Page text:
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new EU Constitution

Benefits and problems from the EU membership.

new EU Constitution

Postby Piratis » Wed Aug 04, 2004 10:53 am

What do you think about the new EU Constitution? EU is getting more integrated. Will that be good for us, or bad?

Here are some highlights from EU Business:

Here are the main innovations foreseen by the European Union's first-ever constitution, on which the expanding bloc finally agreed at a summit on 18 June 2004.

- PRESIDENT OF EUROPEAN COUNCIL: New job, proposed to replace the EU's current six-month rotating system.

To be elected by a qualified majority of European Council (member states' leaders) for a two-and-a-half year term, renewable once. In case of serious malpractice EU governments can end the mandate.

- COUNCIL OF MINISTERS: Group of three countries to chair ministerial councils (such as agriculture, home affairs, transport etc) for 18 months, under overall control of new president.

External affairs council, however, to be chaired by new foreign minister (see below), and eurozone finance ministers' council to get new president for two-and-a-half years.

- MINISTER FOR FOREIGN AFFAIRS: New post, to be appointed by a qualified majority of member states. The foreign minister to be responsible for security and defence policy, replacing jobs currently held by Chris Patten and Javier Solana.

- EUROPEAN COUNCIL: Gathers leaders of member states. To meet four times a year. To take decisions by consensus, unless constitution provides otherwise.

- EUROPEAN COMMISSION: The independent EU executive, with power to initiate legislation and oversee its implementation.

The constitution calls for slimming down the executive to two-thirds of the number of member states in 2014, unless the European Council, acting unanimously, decides to alter this figure.

- EUROPEAN PARLIAMENT: Enacts legislation jointly with the Council of Ministers, and sees its powers of oversight doubled in the new constitution to about 80 policy areas.

To vote on approving commission president and his team. Size limited to 750 members. No member state is given more than 96 seats or fewer than six.

- QUALIFIED MAJORITY VOTING (QMV): All but the most sensitive EU decisions to be decided by a so-called "double majority" system under which an EU decision would need support of 55 percent of member countries, comprising at least 15 of them, and representing 65 percent of the bloc's population.

These thresholds were raised from 50 and 60 percent respectively in an initial draft, after pressure from middle-sized states fearing domination by EU heavyweights.

A blocking minority must include at least four members of the European Council or the qualified majority is considered attained.

As another safeguard, if EU members are acting on their own rather than the European Commission's or the foreign minister's initiative, they must muster a majority of 72 percent of states with 65 percent of the population.

On issues where only some countries have the right to vote, for instance on eurozone questions, other rules for the qualified majority will be defined.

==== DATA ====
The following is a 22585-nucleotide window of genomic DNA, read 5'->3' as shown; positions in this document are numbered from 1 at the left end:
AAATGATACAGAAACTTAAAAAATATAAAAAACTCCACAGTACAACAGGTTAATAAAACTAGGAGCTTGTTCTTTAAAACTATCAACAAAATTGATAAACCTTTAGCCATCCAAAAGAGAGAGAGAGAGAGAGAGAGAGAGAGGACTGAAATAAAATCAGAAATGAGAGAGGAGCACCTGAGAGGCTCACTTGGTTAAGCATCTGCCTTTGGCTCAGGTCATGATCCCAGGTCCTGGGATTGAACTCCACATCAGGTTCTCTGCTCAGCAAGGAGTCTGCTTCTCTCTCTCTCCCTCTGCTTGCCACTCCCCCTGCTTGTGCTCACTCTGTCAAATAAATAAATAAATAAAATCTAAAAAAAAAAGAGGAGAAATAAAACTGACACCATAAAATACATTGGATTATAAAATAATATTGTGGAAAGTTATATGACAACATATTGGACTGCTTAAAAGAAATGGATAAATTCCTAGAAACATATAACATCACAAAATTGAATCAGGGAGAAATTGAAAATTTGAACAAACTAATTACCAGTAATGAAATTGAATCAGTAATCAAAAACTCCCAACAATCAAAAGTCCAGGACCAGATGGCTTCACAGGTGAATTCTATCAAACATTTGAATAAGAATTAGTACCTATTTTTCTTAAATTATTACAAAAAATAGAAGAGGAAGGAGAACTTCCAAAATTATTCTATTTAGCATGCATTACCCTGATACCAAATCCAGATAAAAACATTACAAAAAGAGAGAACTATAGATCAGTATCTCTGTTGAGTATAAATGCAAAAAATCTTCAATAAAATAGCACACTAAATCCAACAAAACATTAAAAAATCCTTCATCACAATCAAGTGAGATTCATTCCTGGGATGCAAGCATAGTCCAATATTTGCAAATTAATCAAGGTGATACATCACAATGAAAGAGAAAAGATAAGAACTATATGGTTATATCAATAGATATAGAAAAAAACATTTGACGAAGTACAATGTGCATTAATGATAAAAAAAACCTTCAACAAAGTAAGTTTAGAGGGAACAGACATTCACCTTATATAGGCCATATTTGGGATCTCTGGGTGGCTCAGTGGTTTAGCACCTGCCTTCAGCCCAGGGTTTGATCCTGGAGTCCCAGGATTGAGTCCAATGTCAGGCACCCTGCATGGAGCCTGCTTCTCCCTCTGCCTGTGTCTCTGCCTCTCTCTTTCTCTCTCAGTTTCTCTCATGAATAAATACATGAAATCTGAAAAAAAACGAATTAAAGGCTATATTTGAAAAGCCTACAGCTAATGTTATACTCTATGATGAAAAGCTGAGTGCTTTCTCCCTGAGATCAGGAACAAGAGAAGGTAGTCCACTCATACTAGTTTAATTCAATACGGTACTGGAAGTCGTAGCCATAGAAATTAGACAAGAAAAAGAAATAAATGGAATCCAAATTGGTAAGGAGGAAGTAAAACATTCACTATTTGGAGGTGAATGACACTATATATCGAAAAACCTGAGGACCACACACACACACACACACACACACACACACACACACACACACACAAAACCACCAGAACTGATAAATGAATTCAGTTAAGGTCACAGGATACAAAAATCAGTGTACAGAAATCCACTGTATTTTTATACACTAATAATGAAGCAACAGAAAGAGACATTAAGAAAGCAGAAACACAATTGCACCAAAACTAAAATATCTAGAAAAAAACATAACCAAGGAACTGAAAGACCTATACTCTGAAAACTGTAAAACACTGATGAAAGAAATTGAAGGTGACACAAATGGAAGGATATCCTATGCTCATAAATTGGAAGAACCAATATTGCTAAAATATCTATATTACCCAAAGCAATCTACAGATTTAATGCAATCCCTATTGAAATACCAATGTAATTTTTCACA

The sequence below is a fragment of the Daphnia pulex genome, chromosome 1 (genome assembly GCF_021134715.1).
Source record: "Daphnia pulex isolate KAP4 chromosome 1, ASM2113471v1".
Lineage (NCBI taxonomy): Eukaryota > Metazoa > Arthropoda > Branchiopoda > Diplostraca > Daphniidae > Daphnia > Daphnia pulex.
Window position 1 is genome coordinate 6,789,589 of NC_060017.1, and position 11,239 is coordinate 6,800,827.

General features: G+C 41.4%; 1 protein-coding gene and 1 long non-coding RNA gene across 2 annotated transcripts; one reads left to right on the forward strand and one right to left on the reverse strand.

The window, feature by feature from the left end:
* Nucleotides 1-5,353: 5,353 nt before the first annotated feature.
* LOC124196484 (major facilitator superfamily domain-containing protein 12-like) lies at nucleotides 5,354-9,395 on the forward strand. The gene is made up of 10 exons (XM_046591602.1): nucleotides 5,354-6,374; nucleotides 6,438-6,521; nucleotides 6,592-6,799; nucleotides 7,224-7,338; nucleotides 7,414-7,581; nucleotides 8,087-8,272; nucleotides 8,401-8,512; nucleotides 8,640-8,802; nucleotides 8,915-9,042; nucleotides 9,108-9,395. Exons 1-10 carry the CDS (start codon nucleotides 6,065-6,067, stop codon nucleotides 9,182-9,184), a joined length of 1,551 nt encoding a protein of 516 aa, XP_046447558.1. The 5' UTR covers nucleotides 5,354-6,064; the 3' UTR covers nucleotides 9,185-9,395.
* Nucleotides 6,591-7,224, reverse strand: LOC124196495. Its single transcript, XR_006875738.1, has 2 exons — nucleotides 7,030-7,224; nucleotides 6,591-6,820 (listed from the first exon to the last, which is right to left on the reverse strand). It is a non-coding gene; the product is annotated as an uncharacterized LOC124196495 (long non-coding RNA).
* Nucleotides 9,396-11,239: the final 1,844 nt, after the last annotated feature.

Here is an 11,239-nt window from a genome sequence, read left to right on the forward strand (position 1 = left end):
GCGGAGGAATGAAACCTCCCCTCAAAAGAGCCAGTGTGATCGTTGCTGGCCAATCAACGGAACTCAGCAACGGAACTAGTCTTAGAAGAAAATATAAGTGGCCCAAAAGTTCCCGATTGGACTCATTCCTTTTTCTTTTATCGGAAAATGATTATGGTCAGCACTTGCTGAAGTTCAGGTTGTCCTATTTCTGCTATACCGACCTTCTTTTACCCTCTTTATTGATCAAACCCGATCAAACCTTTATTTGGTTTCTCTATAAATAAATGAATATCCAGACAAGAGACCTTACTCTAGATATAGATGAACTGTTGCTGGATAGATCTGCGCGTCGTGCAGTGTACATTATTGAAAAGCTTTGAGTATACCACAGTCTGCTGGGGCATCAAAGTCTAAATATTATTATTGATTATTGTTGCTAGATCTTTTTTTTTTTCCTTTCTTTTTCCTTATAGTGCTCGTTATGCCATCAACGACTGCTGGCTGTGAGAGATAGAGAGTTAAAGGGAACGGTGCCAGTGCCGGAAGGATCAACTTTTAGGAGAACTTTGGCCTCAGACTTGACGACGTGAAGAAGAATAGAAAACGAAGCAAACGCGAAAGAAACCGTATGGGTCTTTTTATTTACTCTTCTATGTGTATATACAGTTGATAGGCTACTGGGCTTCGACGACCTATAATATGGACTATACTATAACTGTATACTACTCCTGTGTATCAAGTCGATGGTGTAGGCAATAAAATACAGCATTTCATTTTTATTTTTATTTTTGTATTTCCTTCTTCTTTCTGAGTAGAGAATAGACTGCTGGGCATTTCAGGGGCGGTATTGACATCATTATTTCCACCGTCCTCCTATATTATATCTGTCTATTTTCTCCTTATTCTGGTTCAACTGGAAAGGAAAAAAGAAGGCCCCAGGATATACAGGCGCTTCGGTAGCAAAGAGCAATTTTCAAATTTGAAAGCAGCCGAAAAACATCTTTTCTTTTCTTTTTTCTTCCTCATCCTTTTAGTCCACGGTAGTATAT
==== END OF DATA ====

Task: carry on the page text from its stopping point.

Changes in foreign affairs, defence and tax law will still require unanimity.

- SOLIDARITY CLAUSE: EU countries would be bound to come to each's other defence in case of attack.

This was already adopted by EU leaders in the wake of the Madrid attacks in March.

- EU LEGISLATION: EU law shall have primacy over national legislation.

Current raft of legislative devices are to be replaced by six legal measures: laws, framework laws, regulations, decisions, recommendations and opinions.

- LEGAL STANDING: The constitution establishes the EU as a legal body with power to sign international treaties.

- CITIZENSHIP: "Every national of a Member State shall be a citizen of the Union."

- ROLE OF RELIGION: The preamble to the constitution says the EU draws its "inspiration from the cultural, religious and humanist inheritance of Europe, from which have developed the universal values of the inviolable and inalienable rights of the human person, democracy, equality, freedom and the rule of law".

The Vatican and several Roman Catholic countries led by Poland pressed in vain for the constitution's preamble to refer to Europe's Christian heritage.

- VALUES: "The Union is founded on the values of respect for human dignity, liberty, democracy, equality, the rule of law and respect for human rights."

- SUSPENSION CLAUSE: If one member state seriously flouts the bedrock EU values, the rest could decide by a qualified majority to suspend it.

- EXIT CLAUSE: The constitution sets out for the first time in EU law that a member state can leave the bloc if it so chooses.

- CHARTER OF FUNDAMENTAL RIGHTS: Britain won its battle to ensure that the charter, which forms Part II of the constitution, does not override national laws on sensitive issues such as employment legislation.


Some parts, like the one about "SOLIDARITY CLAUSE" seems to be for our benefit. This was one of the reasons we joined.
But the new "QUALIFIED MAJORITY VOTING " takes power away from small countries like ours. Personally i think this way is more democratic, but we needed this power to pressure Turkey for the silution of the Cyprus problem.
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Postby Marios1 » Wed Aug 18, 2004 7:45 am

I believe it is good in terms of security. However it is probably something negative for most others things. Cyprus is a small country and the more integrated EU gets the less power within it we have.
The problem is that not many Europeans put their EU identity higher than their national one. This is why it seems to me many of them would be willing to sacrifice the well being of their fellow EU citizens if they are going to gain something for their own countries.